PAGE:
Our man stumbles on a newly-invested-in hotel going the extra mile to pull locals and Londoners alike. NICK HAMMOND reaches for his swimming shorts…
I’M not much of a gym bunny, if truth be told.
Don’t get me wrong. I’ve spent my fair share of time on the treadmill or dreaded Stairmaster; pounding down the fast lane of the pool or grunting and groaning on the torture chamber of the gym floor proper.
But I’ve never been one of those types that truly lives for it; who feels bereft and adrift when they miss a single day.
And while I like the endorphine rush and general sense of wellbeing from a gym session as much as the next fellow, I always guiltily hanker to just hit the steam room and jacuzzi and miss out the middle man.
Which is why a sudden visit to the Crowne Plaza Gerrards Cross was, in its own small way, a life-changing event.
My family and I, more by luck than judgment, it must be said, found ourselves late one recent Thursday afternoon, in the leafy shade of South Bucks. After copious U-turning and no small amount of accusatory co-piloting, we swing into the car park in front of the great, white-fronted expanse of the hotel.
I am, at first, trepidatious. It is not my ‘typical’ hotel.
I have found, as a general rule of hotel thumb, the smaller, the better. It’s easy to feel like a lost soul in many modern hostelries which can resemble Balkan states more than cosy places of repose.
But staff at the Crowne Plaza have been well-drilled. The hotel is but a short drive into Central London and so the competition for business is fierce. They must strive for the best.
And a £20 million refurb spend later, it’s this they do so admirably. Whether in making sure your room is topped up for the night with Origins slumber-inducing skincare, or guiding you to the Executive Lounge where a certain strata of guest can enjoy a free coffee and snack any time of the day. Nice touch.
And the 1269 Restaurant, Bar and Grill – named after the year nearby Beaconsfield market was first licenced – is what really begins to set the place apart. A lot of thought, hard work and not to mention money, has gone into this.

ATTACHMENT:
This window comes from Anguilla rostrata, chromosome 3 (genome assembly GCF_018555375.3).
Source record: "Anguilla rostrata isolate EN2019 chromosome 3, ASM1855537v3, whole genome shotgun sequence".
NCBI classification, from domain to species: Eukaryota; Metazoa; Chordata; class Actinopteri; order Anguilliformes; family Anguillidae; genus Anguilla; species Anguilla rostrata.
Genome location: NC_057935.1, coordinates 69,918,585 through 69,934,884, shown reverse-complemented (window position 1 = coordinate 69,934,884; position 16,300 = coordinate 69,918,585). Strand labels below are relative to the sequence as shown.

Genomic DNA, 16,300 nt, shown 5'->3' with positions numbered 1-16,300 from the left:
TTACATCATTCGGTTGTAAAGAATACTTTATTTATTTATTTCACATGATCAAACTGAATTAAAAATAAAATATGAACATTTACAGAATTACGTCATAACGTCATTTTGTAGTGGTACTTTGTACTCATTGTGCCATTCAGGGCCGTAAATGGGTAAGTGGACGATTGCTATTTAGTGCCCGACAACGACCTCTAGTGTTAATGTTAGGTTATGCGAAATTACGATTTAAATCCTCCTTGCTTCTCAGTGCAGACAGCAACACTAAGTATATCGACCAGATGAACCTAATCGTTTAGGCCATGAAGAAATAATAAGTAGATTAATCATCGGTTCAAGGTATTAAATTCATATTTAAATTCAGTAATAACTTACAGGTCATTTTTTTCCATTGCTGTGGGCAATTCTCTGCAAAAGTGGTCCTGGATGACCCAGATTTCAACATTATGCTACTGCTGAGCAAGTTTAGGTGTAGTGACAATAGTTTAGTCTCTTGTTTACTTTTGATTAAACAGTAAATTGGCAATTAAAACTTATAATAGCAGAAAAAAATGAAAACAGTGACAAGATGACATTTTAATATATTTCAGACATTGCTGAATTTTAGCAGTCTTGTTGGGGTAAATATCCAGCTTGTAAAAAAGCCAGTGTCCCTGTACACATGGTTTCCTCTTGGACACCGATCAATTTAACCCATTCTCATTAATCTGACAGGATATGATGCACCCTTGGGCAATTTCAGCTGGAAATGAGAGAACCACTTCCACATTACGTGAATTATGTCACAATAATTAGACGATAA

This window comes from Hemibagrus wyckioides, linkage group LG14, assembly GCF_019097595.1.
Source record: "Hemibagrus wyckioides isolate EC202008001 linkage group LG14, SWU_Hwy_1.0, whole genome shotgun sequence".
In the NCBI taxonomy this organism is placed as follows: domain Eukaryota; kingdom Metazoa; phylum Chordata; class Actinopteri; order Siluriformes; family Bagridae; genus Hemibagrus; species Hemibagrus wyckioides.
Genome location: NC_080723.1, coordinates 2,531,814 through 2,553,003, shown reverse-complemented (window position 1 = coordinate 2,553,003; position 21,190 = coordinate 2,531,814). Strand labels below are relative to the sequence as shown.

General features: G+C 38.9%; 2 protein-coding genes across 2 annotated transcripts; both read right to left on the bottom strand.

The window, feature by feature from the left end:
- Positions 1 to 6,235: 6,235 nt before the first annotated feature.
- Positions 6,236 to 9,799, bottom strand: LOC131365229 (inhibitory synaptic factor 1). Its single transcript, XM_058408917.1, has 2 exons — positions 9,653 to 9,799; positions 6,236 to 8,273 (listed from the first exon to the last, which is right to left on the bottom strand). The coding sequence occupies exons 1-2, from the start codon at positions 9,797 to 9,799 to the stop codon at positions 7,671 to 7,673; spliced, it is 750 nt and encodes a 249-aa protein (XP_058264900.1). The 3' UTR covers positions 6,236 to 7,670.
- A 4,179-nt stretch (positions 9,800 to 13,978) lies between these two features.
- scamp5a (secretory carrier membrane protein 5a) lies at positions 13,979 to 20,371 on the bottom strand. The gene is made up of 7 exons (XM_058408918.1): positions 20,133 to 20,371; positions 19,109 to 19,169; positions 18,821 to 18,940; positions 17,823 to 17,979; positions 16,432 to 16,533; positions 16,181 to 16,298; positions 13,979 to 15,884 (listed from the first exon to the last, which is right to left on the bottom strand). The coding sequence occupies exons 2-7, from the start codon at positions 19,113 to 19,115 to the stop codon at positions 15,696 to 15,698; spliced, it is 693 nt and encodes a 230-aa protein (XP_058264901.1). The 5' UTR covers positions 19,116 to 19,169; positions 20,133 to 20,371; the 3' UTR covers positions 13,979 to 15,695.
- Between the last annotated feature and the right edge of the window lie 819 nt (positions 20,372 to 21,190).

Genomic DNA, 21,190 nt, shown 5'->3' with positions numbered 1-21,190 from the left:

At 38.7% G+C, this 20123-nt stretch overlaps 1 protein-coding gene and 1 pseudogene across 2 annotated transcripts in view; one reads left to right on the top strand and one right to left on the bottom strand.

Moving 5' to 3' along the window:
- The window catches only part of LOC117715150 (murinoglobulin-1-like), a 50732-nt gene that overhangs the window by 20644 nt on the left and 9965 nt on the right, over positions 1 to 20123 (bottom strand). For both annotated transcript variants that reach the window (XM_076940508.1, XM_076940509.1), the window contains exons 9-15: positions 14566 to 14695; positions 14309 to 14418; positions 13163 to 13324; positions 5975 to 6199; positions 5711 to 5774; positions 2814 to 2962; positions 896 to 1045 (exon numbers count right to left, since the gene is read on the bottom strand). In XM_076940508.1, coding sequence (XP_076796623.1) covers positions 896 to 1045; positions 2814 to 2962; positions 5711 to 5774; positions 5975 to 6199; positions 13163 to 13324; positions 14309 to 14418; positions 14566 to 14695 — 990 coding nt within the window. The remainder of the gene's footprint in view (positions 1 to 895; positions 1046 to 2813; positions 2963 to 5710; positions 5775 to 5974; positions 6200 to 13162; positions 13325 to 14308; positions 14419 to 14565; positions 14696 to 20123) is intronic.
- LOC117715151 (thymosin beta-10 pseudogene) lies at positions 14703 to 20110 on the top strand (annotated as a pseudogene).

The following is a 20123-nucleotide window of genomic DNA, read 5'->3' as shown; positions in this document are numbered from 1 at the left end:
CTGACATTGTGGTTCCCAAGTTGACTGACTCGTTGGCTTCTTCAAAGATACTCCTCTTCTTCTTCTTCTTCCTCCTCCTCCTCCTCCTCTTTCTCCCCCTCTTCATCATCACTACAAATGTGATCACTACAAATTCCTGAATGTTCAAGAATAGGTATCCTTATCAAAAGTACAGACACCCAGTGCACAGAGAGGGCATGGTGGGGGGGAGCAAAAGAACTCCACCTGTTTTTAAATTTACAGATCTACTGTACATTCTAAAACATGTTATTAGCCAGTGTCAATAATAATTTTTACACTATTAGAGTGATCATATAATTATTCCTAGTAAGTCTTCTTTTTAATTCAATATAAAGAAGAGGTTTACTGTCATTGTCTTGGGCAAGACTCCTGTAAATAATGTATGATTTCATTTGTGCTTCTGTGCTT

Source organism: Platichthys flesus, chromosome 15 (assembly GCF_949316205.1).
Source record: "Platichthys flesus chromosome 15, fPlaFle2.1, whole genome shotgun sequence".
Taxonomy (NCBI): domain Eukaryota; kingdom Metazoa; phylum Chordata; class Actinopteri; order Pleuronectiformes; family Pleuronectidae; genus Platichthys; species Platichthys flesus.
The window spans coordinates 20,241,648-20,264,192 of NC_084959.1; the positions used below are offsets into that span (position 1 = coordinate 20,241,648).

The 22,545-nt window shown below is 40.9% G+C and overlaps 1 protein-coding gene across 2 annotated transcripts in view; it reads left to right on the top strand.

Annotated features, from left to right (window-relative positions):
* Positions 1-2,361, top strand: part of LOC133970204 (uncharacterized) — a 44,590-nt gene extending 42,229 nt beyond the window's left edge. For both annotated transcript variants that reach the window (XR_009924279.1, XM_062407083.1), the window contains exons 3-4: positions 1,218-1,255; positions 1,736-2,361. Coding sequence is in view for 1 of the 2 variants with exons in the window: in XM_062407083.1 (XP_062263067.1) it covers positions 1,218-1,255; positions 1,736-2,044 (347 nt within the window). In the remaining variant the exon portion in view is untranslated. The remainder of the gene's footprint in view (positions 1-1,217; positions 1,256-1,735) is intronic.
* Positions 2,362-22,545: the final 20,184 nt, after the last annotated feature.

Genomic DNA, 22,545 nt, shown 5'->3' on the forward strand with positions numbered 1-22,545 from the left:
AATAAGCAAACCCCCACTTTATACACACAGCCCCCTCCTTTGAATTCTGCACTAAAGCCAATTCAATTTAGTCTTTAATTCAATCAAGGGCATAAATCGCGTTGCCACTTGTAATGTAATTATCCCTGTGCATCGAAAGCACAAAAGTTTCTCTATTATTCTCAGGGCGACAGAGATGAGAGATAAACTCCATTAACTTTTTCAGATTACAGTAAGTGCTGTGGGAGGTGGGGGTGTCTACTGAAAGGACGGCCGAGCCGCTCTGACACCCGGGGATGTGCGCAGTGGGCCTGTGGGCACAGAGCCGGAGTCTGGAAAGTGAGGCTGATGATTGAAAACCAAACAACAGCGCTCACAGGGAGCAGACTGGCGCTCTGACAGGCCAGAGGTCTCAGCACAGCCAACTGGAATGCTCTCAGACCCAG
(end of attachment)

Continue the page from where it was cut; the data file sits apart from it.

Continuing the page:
Let me start with the bar, which is where, after all, I like to begin most of my adventures.
It’s a great, backlit, speakeasy type affair and the range of whiskies (always a telltale sign of quality and knowledge) is pretty special. There is even a whisky vault around the corner where aged and rare bottles of the amber stuff have been mounted in glass display boxes to form part of the wall. Another nice touch.
I feel compelled to have a large Scotch and soda, just to see how it’s served. Very well is the short answer and with my good lady wife bagging a white wine and the girls some fancy juice, we settle down for an impromptu game of charades before supper.
We are visibly relaxing by the moment, it interests me to note. I order another SAS.
We are shortly afterwards shown into the restaurant, which would be at home in any swanky London venue; a great, airy space, complete with open kitchen, glass Prep Room, chef’s table and a much-prized Josper Grill.
This is an interesting, carnivorous menu; 35-day aged Himalayan Salt Rock embalmed steak from Glenarm; Buccleuch Estate Beef; Denham Woodpigeon and much more.
If steak is your thing (and, frankly, it’s definitely mine) Chateaubriand, rib eye, hanger steak and more can be singed to your taste over the Josper. Let’s digress on this subject.
The Josper, which I duly inspect thanks to the chef on duty, is a great stainless steel beast fired by charcoal, which can reach temperatures of up to 350 degrees centigrade and cooks deep and fast – perfect for meat.
It was inevitable that we sample some – especially with a T. Rex of an 11-year-old among us. The flesh was as promised; chunks of dripping cow, crusty and bovine, in various cuts and degrees of bloodiness. Excellent.
And it would only be fair to sluice it down with some grape of the red variety, which we dutifully did. Oh, and I really should mention a really excellent octopus starter. Very easy to get octopus wrong and this was delivered with aplomb.
But back to the main thrust of the pleasure I discovered in spending a night at Crowne Plaza Gerrards Cross, or CPGC as it will forever be known in my tiny brain.
The Wave Spa & Wellness Centre is another facet of the hotel designed to tempt the spoiled London masses. And it works. While I note that the gym facilities were second to none – even Yoga classes each week and I love yoga (no, I sincerely do, it’s the way forward) – I felt emancipated enough to pass them by and head to the wet side. Well, my girls were desperate for a swim, weren’t they?
So while they splashed, frolicked and tried to generally drown each other, I steamed and bathed like a delicate fillet of lemon sole. And I remembered that I really rather enjoyed this sort of thing.
The day after I got home, I rejoined my local gym. I have even been seen on the running machine, heavily disguised.
All this, I owe to my brief yet fortuitous visit to this newly-loved South Bucks hotel. Life is a journey – and the CPGC will forever have a red flag on my map.
Crowne Plaza, Gerrards Cross, Tel 01753 893891, www.cp-gerrardscross.co.uk